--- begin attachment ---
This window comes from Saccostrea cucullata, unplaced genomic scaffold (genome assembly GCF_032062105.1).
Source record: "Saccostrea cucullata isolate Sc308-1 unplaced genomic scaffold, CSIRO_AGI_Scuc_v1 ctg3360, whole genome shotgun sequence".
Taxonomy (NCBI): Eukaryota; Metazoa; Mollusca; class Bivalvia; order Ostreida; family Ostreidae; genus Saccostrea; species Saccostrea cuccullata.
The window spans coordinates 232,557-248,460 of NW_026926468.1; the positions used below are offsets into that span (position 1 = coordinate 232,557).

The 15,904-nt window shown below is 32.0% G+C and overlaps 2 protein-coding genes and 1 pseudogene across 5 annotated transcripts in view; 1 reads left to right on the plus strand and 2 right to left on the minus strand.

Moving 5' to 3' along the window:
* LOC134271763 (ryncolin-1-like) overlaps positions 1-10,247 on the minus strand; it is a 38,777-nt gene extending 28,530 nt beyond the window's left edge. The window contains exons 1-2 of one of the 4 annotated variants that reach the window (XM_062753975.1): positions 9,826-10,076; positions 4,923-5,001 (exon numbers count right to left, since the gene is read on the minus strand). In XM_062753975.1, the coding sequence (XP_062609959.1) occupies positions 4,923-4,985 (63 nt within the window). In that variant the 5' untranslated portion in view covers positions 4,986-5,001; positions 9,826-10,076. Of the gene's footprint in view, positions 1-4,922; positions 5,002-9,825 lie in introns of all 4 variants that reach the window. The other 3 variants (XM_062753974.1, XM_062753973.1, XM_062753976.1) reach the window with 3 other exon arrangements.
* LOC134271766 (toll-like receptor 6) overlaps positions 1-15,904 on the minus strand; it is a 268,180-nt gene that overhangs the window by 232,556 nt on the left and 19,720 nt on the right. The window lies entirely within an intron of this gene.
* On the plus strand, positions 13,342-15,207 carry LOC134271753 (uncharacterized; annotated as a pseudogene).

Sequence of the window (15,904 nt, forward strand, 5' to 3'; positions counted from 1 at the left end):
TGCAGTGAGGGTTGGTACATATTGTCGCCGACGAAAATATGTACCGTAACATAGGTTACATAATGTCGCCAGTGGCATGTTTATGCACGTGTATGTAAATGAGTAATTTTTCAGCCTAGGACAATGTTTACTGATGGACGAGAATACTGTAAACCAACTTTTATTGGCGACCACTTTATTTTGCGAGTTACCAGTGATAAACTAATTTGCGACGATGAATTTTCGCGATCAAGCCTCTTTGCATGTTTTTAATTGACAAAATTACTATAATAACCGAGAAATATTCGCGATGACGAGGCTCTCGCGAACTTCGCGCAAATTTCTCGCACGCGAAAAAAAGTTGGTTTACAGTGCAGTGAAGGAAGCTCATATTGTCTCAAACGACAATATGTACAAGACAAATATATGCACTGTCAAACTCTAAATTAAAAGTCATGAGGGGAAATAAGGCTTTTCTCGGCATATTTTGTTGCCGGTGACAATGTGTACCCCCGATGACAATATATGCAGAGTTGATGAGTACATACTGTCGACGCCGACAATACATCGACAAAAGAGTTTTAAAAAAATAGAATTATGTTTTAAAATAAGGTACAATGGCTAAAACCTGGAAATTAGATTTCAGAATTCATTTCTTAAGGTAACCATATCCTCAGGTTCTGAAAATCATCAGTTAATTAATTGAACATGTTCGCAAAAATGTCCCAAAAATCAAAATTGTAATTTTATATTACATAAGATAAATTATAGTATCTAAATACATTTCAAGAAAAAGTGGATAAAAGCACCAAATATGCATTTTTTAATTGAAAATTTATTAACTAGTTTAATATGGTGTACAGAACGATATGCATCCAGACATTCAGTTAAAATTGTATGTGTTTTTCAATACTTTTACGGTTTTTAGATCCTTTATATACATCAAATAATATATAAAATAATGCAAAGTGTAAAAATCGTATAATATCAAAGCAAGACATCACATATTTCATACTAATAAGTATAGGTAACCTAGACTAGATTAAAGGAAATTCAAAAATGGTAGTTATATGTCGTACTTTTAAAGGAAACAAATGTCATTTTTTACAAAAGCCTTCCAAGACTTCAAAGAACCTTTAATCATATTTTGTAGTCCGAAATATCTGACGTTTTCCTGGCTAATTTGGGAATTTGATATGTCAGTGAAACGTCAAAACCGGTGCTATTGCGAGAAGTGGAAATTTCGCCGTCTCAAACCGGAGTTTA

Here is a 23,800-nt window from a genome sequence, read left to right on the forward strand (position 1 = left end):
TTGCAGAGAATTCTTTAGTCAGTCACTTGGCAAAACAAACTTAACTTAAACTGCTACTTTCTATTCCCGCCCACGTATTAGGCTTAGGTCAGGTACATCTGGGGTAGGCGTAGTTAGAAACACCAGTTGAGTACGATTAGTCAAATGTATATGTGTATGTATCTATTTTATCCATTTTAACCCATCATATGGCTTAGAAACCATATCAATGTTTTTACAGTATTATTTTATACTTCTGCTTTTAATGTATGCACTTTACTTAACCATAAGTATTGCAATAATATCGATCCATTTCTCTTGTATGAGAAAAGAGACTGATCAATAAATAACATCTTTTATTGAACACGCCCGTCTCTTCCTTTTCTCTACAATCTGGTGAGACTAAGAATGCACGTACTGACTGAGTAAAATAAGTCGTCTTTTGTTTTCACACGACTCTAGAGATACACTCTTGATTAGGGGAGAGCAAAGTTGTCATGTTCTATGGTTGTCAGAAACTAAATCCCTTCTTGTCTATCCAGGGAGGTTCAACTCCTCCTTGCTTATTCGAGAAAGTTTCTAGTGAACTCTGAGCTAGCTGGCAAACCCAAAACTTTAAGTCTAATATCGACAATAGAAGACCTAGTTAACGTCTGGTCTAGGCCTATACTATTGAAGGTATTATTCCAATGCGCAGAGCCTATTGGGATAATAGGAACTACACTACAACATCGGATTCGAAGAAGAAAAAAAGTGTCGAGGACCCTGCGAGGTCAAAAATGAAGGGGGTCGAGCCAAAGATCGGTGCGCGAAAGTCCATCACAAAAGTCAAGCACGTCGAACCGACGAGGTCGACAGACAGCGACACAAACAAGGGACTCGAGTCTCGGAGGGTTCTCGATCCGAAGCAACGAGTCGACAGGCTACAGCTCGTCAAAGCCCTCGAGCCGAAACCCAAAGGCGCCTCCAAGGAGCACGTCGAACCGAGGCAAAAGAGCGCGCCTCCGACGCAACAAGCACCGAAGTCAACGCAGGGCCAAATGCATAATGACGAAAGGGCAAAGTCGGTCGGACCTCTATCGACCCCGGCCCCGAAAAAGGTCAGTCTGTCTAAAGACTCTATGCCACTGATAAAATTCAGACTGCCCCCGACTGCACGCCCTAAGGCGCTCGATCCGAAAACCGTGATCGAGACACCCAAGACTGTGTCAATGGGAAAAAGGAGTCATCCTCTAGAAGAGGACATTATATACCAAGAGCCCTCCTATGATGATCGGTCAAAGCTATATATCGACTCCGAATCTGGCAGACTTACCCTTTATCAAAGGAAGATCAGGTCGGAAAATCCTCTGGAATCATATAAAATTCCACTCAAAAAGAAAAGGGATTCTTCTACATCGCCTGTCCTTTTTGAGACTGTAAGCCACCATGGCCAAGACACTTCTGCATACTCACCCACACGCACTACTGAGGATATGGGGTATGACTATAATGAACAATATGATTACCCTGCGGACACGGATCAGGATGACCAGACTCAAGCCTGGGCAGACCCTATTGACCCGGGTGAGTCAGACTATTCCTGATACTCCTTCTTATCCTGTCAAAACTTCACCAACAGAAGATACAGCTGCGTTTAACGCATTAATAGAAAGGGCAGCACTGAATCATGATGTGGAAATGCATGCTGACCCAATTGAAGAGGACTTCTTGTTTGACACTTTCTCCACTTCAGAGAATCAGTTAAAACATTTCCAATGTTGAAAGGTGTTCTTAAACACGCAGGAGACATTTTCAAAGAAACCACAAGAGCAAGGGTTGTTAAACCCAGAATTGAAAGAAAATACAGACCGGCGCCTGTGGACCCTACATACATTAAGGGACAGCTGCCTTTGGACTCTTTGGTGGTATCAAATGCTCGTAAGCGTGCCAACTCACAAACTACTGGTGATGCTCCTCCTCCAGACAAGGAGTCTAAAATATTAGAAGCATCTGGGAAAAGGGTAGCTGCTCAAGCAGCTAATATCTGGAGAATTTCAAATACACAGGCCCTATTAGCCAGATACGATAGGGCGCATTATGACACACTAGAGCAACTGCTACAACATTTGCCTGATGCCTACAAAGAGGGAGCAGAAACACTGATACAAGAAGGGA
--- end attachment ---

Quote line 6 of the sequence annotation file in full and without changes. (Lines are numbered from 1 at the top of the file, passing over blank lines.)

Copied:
Moving 5' to 3' along the window: